Electroconvulsive Therapy (ECT) • It is not specifically known the exact reason for the positive results of ECT • A few theories include: - The seizure itself causes an alteration of neurotransmitters - ECT may adjust stress hormone regulation in the brain (affecting energy, sleep, appetite, and mood) • Right Unilateral Treatment: - Somewhat slower response compared to those receiving bilateral treatment (generally only 1 – 2 treatments) - Typically fewer memory side effects • Bilateral Treatment: - Indicated for severe mental illness (including those who do not respond to right unilateral treatment) - May be associated with more memory side effects

Right Unilateral Electrode Placement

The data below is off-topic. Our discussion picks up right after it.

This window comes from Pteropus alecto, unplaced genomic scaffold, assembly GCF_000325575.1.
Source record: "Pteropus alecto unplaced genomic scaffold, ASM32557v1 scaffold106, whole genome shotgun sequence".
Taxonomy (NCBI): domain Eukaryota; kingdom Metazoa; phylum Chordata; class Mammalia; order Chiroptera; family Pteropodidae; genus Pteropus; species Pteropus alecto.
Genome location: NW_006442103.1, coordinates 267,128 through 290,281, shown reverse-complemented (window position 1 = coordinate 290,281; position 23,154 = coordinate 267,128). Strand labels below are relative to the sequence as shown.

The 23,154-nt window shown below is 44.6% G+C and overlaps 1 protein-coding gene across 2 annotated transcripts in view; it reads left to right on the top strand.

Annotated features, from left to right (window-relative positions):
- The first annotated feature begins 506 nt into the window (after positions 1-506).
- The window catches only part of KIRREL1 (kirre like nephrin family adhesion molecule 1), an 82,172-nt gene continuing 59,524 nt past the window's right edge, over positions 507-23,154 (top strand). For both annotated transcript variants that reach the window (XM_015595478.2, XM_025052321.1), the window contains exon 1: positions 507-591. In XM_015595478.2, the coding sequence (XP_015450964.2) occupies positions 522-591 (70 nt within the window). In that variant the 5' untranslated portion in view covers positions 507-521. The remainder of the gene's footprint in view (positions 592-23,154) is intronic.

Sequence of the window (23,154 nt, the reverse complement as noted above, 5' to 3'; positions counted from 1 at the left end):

Bilateral Electrode Placement EEG Seizure Activity

EEG Seizure Termination

• According to WebMD, 80-90% of patients who receive ECT see improvement • According to a Mayo Medical School survey, 91% of respondents had positive attitudes about the ECT treatment they received


Deep Brain Stimulation • Developed in France in 1987 • Evolved out of ablative or lesioning surgeries where doctors would permanently damage regions of the brain with a heat probe • Originally treated Parkinson’s disease • Today used for treatment of Parkinson’s, Depression, OCD, Epilepsy, Chronic pain, Tourette’s, among others… • Most invasive form of brain stimulation treatment for depression. • The limbic structures that regulate mood feed into the frontal cortex, striatum, thalamus, hypothalamus and brain stem. Constantly communicating • A problem with part of this circuit may lead to abnormalities in thinking, mood, attention, and behavior